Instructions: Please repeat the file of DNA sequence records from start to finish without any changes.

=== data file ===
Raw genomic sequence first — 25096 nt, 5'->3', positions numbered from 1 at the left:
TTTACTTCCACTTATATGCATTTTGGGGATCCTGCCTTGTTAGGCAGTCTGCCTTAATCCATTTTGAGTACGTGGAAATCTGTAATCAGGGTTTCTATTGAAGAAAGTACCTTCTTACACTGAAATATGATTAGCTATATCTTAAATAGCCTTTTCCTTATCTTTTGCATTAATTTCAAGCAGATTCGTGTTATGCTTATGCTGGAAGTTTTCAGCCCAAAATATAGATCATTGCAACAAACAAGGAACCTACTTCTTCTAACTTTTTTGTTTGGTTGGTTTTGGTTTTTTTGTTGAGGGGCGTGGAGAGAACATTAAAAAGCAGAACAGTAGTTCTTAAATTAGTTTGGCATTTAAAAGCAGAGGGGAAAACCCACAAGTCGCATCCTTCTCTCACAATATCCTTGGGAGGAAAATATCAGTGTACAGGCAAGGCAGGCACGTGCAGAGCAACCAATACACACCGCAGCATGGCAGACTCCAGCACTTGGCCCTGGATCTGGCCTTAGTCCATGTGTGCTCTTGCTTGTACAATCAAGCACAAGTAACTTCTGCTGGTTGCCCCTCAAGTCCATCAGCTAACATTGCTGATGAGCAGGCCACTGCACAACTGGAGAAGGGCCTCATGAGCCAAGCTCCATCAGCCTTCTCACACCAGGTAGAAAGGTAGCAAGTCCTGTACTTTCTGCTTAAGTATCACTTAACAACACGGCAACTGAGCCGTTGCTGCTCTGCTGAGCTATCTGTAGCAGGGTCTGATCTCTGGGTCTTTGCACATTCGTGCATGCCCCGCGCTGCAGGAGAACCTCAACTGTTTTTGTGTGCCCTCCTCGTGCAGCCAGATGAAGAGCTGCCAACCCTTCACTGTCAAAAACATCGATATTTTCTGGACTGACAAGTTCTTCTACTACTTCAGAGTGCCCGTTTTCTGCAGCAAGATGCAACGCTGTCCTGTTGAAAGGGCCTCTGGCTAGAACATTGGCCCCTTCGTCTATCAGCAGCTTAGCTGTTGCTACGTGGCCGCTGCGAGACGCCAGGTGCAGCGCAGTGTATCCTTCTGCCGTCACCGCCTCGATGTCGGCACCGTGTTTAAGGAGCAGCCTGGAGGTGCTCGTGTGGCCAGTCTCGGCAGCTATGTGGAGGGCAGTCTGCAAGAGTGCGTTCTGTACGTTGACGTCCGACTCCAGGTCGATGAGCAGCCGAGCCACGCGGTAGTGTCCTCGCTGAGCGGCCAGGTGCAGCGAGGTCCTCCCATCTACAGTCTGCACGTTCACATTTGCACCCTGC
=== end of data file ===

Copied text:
Raw genomic sequence first — 25096 nt, 5'->3', positions numbered from 1 at the left:
TTTACTTCCACTTATATGCATTTTGGGGATCCTGCCTTGTTAGGCAGTCTGCCTTAATCCATTTTGAGTACGTGGAAATCTGTAATCAGGGTTTCTATTGAAGAAAGTACCTTCTTACACTGAAATATGATTAGCTATATCTTAAATAGCCTTTTCCTTATCTTTTGCATTAATTTCAAGCAGATTCGTGTTATGCTTATGCTGGAAGTTTTCAGCCCAAAATATAGATCATTGCAACAAACAAGGAACCTACTTCTTCTAACTTTTTTGTTTGGTTGGTTTTGGTTTTTTTGTTGAGGGGCGTGGAGAGAACATTAAAAAGCAGAACAGTAGTTCTTAAATTAGTTTGGCATTTAAAAGCAGAGGGGAAAACCCACAAGTCGCATCCTTCTCTCACAATATCCTTGGGAGGAAAATATCAGTGTACAGGCAAGGCAGGCACGTGCAGAGCAACCAATACACACCGCAGCATGGCAGACTCCAGCACTTGGCCCTGGATCTGGCCTTAGTCCATGTGTGCTCTTGCTTGTACAATCAAGCACAAGTAACTTCTGCTGGTTGCCCCTCAAGTCCATCAGCTAACATTGCTGATGAGCAGGCCACTGCACAACTGGAGAAGGGCCTCATGAGCCAAGCTCCATCAGCCTTCTCACACCAGGTAGAAAGGTAGCAAGTCCTGTACTTTCTGCTTAAGTATCACTTAACAACACGGCAACTGAGCCGTTGCTGCTCTGCTGAGCTATCTGTAGCAGGGTCTGATCTCTGGGTCTTTGCACATTCGTGCATGCCCCGCGCTGCAGGAGAACCTCAACTGTTTTTGTGTGCCCTCCTCGTGCAGCCAGATGAAGAGCTGCCAACCCTTCACTGTCAAAAACATCGATATTTTCTGGACTGACAAGTTCTTCTACTACTTCAGAGTGCCCGTTTTCTGCAGCAAGATGCAACGCTGTCCTGTTGAAAGGGCCTCTGGCTAGAACATTGGCCCCTTCGTCTATCAGCAGCTTAGCTGTTGCTACGTGGCCGCTGCGAGACGCCAGGTGCAGCGCAGTGTATCCTTCTGCCGTCACCGCCTCGATGTCGGCACCGTGTTTAAGGAGCAGCCTGGAGGTGCTCGTGTGGCCAGTCTCGGCAGCTATGTGGAGGGCAGTCTGCAAGAGTGCGTTCTGTACGTTGACGTCCGACTCCAGGTCGATGAGCAGCCGAGCCACGCGGTAGTGTCCTCGCTGAGCGGCCAGGTGCAGCGAGGTCCTCCCATCTACAGTCTGCACGTTCACATTTGCACCCTGC